So, now let’s take a look at a couple of practical examples of moderating comments.  How should we moderate the following audience/customer comments if left on your organization’s Facebook page?

To a hotel:
“I am disgusted about the state of your restaurant on 1467 Justin Kings Way. Empty tables weren’t cleared and full of remains of meals. It makes me wonder what the state of your kitchen is?!!! Gross.”

Here is one way to respond:
“Hi, <insert first name here>.  Thanks so much for reaching out to us and letting us know about this situation.  What you’ve described is not up to our standards, and I’ve contacted the manager at that location to make sure he looks into it right away.  If there’s anything else you’d like to share with us about your dining experience, please follow this link to a private chat: <insert link to customer feedback chat here>.  We appreciate your feedback and look forward to having another opportunity to raise our level of service with you. Thank you. <am>”

What did here with my response:

  • I let her know I heard her.
  • I used a conversational and calm voice.
  • I did not apologize, because I don’t know all of the facts, but…
  • I let her know it is being looked into.
  • I took the conversation out of the public view.  This is especially important if there are more bad details for her to share.  We would want to know about them, so they can be addressed, but not have them posted on Facebook.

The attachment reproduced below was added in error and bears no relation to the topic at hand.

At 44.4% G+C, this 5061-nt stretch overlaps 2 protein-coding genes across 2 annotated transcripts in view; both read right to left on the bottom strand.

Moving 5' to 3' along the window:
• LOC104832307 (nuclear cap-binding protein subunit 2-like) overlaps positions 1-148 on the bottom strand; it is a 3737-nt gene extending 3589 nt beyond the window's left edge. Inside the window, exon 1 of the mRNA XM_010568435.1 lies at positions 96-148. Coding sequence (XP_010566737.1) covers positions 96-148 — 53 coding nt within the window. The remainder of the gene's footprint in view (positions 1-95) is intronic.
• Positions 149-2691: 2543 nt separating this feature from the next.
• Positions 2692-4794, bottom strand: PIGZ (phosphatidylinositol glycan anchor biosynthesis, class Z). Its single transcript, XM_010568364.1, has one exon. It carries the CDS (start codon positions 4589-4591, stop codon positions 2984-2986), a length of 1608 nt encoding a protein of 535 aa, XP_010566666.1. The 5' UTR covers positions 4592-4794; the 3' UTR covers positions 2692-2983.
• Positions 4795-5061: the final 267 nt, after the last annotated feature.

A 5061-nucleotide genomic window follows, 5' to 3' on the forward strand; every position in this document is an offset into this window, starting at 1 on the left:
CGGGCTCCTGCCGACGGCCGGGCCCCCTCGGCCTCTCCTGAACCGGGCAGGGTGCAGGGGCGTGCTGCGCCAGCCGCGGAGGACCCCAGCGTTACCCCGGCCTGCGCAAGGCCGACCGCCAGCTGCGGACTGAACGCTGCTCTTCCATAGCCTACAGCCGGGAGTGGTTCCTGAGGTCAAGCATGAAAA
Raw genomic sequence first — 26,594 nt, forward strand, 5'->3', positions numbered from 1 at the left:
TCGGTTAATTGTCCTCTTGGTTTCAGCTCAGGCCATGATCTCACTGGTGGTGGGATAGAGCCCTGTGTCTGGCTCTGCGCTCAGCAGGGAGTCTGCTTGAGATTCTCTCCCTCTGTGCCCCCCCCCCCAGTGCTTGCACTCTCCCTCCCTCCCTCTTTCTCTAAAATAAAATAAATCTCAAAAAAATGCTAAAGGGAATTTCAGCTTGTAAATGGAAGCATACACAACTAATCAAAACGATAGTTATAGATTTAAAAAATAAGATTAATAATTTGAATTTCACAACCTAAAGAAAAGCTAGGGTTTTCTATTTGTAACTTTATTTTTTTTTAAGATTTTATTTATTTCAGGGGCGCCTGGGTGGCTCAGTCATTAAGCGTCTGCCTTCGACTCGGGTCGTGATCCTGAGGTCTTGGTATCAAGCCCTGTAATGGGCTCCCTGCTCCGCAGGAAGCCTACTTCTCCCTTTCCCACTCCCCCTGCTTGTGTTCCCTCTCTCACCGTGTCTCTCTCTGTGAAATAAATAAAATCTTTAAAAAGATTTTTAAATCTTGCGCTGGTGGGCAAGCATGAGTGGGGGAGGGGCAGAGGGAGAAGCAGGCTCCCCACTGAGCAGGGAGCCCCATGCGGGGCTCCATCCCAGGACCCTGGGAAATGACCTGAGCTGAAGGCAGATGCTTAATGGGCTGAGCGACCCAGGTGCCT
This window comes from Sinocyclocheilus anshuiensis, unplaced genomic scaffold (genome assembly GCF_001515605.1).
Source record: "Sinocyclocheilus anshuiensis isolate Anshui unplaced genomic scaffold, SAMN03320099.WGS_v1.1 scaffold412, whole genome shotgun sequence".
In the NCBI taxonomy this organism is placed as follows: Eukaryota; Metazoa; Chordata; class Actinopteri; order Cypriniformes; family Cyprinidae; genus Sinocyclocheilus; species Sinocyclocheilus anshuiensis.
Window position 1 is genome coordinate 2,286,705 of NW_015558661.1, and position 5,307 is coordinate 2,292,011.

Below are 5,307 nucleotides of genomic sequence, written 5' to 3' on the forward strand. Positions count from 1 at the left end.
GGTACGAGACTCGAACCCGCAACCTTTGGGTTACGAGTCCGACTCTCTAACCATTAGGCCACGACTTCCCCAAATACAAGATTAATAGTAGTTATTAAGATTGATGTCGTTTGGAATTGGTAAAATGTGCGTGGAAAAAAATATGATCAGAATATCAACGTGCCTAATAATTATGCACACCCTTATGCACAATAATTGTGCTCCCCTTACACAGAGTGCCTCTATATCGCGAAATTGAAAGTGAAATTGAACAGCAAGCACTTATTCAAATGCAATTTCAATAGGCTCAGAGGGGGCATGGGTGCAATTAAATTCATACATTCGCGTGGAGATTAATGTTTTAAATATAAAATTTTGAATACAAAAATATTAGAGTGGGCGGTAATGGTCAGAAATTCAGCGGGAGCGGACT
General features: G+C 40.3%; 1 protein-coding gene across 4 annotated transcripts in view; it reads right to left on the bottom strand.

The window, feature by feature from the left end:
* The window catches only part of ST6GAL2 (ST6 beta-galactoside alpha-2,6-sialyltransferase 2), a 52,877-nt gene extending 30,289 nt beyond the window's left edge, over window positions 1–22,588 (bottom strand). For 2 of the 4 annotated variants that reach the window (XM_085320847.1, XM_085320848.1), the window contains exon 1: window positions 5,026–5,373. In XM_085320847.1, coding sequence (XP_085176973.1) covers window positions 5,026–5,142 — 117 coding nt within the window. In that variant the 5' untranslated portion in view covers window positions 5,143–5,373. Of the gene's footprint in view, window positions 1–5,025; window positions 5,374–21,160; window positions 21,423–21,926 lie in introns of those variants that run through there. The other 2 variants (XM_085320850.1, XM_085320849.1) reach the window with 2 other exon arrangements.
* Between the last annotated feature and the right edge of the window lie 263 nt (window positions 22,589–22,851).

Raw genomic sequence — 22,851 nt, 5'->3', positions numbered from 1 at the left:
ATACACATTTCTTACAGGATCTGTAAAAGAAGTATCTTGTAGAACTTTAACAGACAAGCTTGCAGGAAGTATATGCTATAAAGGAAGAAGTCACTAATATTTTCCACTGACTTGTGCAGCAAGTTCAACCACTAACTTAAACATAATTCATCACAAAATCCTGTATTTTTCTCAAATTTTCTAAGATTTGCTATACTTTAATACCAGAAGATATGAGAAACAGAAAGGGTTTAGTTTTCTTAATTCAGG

• I reassured her that we would do better next time.
  • I signed the post with my initials, letting her know she’s dealing with a real, trackable person.  This can help establish or build some trust with the complaining customer.

Now, a negative comment doesn’t mean that a customer won’t come back.  In fact, if that comment is handled well and the customer feels heard, you may end up with an even stronger brand loyalty from that customer.  However, sometimes, there is nothing you can say or do that will take away a customer’s negative opinion.  In those cases, it is even more important that you remain calm and take take the conversation off of social media, into a private conversation elsewhere.

Now, let’s look at an example of a comment made to a mainstream news network: 

“Your reporting on the Middle East is biased in the extreme. You gave almost all your air time to spokespeople for the Israelis last night and there was no right to reply for the Palestinians. The conflict upsets me so much and your reporting of it, saddens me even more and makes me f**king furious.”